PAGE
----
US TV: erosion, not implosion
TMT Predictions 2016
Deloitte Global predicts that the US traditional television market, the world’s largest at about $170 billion in 2016, may see erosion, but not implosion, on many fronts.
Pay-TV cord cutting. Deloitte Global predicts that the number of US subscribers who cut the cord (completely cancel pay-TV service from a cable, satellite or phone company) is likely to be just over one percent in 2016, perhaps 1.5 percent in 2017, and around two percent in 2018. By 2020, we predict that there are likely to be around 90 million US homes which are still paying for some version of the traditional bundle which, while down from the peak of 100.9 million subscribers in 2011, will be 18 million higher than the 72 million US cable and satellite subscribers in 1997.
Pay-TV penetration. Deloitte Global predicts that pay-TV penetration (or reach) will fall more than two percentage points to 81 percent in 2016, to under 79 percent in 2017, and around 70 percent by 2020. The expected decline in penetration rate is largely due to a steady 1.1-1.3 million forecast increase in the number of US households between 2015 and 2025. But another factor is the growing number of millennials (18-34 year olds) who have never had a pay-TV subscription. These are not cord cutters, but cord nevers, and in one US survey represent 11 percent of 18-34 year-olds.
Average monthly pay-TV bill. Deloitte Global predicts that the monthly TV bill in 2016 will be about five percent higher than the average $100 per month bill in 2015, or lower than the historical growth rate of over six percent, reflecting the combined effects of small numbers of cord shavers and fewer consumers adding channels.
Antenna instead of pay-TV. Deloitte Global predicts the number of antenna-only homes (or antenna plus Internet TV) to increase by less than one million in 2016, to about 13.5 million homes, and to about 18 million homes by 2020.
Average daily TV viewing, live and time-shifted. Deloitte Global predicts that daily TV minutes for the adult population will continue to fall at a slow but steady rate in 2016, to 320 minutes per day in Q1. On average, adults in the US watched over 330 minutes of traditional live and time-shifted TV per day in Q1 2015 on a TV set. This is 14 minutes down from 2014, and 10 minutes lower than in 2013.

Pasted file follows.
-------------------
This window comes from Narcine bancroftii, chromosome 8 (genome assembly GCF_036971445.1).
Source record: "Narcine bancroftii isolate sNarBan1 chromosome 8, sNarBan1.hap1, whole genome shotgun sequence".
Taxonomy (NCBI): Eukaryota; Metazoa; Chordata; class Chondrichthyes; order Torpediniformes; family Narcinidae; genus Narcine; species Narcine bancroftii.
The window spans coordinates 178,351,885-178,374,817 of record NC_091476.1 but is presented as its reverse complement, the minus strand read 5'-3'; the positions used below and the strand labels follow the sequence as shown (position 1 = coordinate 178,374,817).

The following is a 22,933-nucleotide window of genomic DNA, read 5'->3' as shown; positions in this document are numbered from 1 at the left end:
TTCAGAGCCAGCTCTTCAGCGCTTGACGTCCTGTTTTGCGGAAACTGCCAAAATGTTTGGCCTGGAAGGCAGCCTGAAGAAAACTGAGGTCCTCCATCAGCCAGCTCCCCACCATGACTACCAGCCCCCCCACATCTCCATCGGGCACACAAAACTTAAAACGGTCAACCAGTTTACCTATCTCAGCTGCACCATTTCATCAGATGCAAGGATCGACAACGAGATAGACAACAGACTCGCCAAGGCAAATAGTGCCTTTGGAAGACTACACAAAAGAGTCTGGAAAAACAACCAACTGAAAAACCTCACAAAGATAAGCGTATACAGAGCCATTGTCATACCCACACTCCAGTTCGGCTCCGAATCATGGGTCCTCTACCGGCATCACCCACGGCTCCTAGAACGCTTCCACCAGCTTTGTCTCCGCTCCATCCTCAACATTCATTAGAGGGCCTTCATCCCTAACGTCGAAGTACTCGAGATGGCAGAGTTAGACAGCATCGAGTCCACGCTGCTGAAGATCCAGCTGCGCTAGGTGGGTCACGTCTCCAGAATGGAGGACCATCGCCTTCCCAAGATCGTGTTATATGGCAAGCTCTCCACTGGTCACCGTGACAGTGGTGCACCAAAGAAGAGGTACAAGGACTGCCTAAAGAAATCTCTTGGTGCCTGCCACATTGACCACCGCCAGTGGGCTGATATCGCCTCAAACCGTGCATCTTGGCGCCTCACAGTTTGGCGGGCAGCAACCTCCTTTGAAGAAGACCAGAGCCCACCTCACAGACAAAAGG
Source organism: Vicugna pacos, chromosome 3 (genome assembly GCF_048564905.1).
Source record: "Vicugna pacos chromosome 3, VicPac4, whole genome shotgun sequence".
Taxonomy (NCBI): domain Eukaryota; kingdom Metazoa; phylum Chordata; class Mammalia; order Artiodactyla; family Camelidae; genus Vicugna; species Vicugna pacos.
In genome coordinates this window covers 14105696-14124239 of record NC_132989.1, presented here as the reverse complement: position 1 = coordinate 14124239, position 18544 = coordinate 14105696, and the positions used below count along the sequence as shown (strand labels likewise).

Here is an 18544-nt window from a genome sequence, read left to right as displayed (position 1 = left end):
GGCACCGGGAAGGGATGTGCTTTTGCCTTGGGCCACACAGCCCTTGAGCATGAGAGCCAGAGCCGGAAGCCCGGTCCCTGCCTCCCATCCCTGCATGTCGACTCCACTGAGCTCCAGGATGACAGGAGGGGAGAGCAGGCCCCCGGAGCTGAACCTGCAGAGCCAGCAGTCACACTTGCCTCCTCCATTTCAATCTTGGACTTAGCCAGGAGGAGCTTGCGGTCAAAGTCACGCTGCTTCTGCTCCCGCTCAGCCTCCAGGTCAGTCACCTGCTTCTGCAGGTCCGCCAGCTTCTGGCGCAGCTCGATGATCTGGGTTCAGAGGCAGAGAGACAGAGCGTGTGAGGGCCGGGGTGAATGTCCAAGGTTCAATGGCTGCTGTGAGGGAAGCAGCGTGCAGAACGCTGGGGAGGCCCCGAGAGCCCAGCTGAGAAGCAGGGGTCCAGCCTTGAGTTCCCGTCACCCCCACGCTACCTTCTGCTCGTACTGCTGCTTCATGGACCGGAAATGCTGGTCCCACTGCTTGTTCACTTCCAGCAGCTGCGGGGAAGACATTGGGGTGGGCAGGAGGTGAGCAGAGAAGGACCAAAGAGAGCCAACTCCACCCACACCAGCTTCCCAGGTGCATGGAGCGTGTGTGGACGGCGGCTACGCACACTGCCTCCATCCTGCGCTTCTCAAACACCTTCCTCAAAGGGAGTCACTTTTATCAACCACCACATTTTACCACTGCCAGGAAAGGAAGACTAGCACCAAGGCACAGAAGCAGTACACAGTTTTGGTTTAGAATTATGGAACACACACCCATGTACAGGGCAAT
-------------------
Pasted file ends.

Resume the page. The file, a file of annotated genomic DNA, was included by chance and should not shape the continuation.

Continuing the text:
Average daily TV viewing, live and time-shifted trailing millennials. Deloitte Global predicts that 18-24 year-olds will watch about 12 percent less traditional TV in Q1 of the 2016 broadcast year than in the same quarter of the previous year, or about 20 fewer minutes daily, down to an average of 150 minutes, still well over two hours. Deloitte Global further predicts that erosion in viewing time will continue, and that 18-24 year-olds will be watching less than two hours of TV daily by 2020, but more than 90 minutes. Younger Americans have always watched considerably less TV than older demographics, but the gap is widening: in 2008 18-24 year-olds watched 58 percent as much live and time-shifted TV as those over 65, while by 2015 that age group was watching only 36 percent as many minutes of live and time-shifted TV on TV sets, and about 42 percent as many minutes of all video on all devices as Americans 65+.
Although media coverage of these trends was very high in 2015, they have been ongoing since about 2010/2011, which in some ways was ‘peak TV’ in the US. With the rise of over-the-top (OTT) services offered from non-traditional providers like Netflix, download services like iTunes, clips from services like YouTube, and the continued usage of pirate sites (streamed or downloaded), talk of the imminent collapse of traditional TV of the traditional advertising and subscription-funded TV model is understandable. However, TV’s decline is more likely to happen at a slow, steady and predictable rate. An apocalypse is not around the corner.
US TV: erosion, not implosion
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